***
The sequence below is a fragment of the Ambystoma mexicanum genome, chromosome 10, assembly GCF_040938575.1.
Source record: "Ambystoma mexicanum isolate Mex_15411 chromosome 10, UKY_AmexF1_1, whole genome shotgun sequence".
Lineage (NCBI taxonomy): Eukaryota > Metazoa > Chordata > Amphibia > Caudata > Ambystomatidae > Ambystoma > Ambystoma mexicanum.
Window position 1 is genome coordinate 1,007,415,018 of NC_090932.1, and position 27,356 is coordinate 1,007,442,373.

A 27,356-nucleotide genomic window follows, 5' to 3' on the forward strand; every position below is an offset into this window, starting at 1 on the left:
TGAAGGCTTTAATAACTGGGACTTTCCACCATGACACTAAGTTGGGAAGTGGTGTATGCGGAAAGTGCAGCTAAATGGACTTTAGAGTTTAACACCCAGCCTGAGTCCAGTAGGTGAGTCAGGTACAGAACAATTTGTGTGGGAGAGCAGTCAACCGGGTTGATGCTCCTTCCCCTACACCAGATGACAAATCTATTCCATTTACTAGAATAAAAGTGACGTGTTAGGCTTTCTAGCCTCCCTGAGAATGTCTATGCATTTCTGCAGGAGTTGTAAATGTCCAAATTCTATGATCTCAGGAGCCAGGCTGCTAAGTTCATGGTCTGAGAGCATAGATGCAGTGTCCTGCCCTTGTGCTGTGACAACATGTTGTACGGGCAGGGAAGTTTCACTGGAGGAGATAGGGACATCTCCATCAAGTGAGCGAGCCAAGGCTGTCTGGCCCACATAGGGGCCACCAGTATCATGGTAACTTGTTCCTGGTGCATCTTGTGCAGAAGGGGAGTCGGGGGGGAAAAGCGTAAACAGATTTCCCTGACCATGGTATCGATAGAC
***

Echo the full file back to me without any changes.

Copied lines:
The sequence below is a fragment of the Ambystoma mexicanum genome, chromosome 10, assembly GCF_040938575.1.
Source record: "Ambystoma mexicanum isolate Mex_15411 chromosome 10, UKY_AmexF1_1, whole genome shotgun sequence".
Lineage (NCBI taxonomy): Eukaryota > Metazoa > Chordata > Amphibia > Caudata > Ambystomatidae > Ambystoma > Ambystoma mexicanum.
Window position 1 is genome coordinate 1,007,415,018 of NC_090932.1, and position 27,356 is coordinate 1,007,442,373.

A 27,356-nucleotide genomic window follows, 5' to 3' on the forward strand; every position below is an offset into this window, starting at 1 on the left:
TGAAGGCTTTAATAACTGGGACTTTCCACCATGACACTAAGTTGGGAAGTGGTGTATGCGGAAAGTGCAGCTAAATGGACTTTAGAGTTTAACACCCAGCCTGAGTCCAGTAGGTGAGTCAGGTACAGAACAATTTGTGTGGGAGAGCAGTCAACCGGGTTGATGCTCCTTCCCCTACACCAGATGACAAATCTATTCCATTTACTAGAATAAAAGTGACGTGTTAGGCTTTCTAGCCTCCCTGAGAATGTCTATGCATTTCTGCAGGAGTTGTAAATGTCCAAATTCTATGATCTCAGGAGCCAGGCTGCTAAGTTCATGGTCTGAGAGCATAGATGCAGTGTCCTGCCCTTGTGCTGTGACAACATGTTGTACGGGCAGGGAAGTTTCACTGGAGGAGATAGGGACATCTCCATCAAGTGAGCGAGCCAAGGCTGTCTGGCCCACATAGGGGCCACCAGTATCATGGTAACTTGTTCCTGGTGCATCTTGTGCAGAAGGGGAGTCGGGGGGGAAAAGCGTAAACAGATTTCCCTGACCATGGTATCGATAGAC